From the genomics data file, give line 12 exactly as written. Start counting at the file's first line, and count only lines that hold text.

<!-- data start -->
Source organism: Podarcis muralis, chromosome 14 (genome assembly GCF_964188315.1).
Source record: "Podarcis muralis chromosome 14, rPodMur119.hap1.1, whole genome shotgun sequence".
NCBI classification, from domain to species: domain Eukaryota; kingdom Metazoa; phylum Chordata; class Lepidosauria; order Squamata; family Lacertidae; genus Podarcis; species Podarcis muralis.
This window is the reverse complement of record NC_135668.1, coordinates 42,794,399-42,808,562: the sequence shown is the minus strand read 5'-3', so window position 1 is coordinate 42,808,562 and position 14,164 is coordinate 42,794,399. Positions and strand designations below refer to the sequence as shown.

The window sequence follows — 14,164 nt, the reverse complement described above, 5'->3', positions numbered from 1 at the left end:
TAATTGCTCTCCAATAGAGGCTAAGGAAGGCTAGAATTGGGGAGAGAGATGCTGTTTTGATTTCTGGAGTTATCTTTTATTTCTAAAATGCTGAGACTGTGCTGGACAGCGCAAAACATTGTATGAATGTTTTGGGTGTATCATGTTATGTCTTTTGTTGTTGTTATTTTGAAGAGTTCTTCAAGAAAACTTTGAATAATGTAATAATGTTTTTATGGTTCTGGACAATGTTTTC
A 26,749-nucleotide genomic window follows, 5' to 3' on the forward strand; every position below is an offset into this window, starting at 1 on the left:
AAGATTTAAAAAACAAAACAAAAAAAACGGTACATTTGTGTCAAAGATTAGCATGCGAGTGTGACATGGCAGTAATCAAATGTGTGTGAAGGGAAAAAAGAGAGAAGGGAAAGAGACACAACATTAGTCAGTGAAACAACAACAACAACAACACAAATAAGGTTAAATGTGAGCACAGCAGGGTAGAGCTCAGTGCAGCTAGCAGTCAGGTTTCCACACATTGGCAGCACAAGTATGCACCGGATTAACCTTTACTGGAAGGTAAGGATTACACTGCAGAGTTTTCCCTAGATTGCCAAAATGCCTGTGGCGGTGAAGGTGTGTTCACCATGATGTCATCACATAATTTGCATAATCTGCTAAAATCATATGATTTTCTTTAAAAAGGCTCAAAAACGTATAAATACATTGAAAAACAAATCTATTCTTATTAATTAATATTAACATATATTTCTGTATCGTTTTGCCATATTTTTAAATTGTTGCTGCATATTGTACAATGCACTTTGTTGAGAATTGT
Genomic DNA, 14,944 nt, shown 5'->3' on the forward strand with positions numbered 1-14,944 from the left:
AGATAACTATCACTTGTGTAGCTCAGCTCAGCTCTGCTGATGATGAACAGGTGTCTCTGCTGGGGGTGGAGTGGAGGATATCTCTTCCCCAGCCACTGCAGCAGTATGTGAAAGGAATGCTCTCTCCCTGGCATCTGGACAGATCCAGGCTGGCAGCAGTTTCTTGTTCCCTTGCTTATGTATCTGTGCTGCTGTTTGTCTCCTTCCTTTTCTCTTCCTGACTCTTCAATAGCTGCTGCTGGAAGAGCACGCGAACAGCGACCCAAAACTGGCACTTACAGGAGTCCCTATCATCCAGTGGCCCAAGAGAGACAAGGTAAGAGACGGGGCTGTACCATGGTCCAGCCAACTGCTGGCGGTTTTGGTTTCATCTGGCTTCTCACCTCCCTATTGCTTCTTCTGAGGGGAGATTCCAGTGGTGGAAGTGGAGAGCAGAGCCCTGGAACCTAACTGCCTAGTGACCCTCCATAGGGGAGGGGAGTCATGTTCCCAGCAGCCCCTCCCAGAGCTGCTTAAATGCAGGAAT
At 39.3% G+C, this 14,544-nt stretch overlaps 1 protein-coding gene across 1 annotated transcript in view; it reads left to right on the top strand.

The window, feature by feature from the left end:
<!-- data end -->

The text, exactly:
The window, feature by feature from the left end: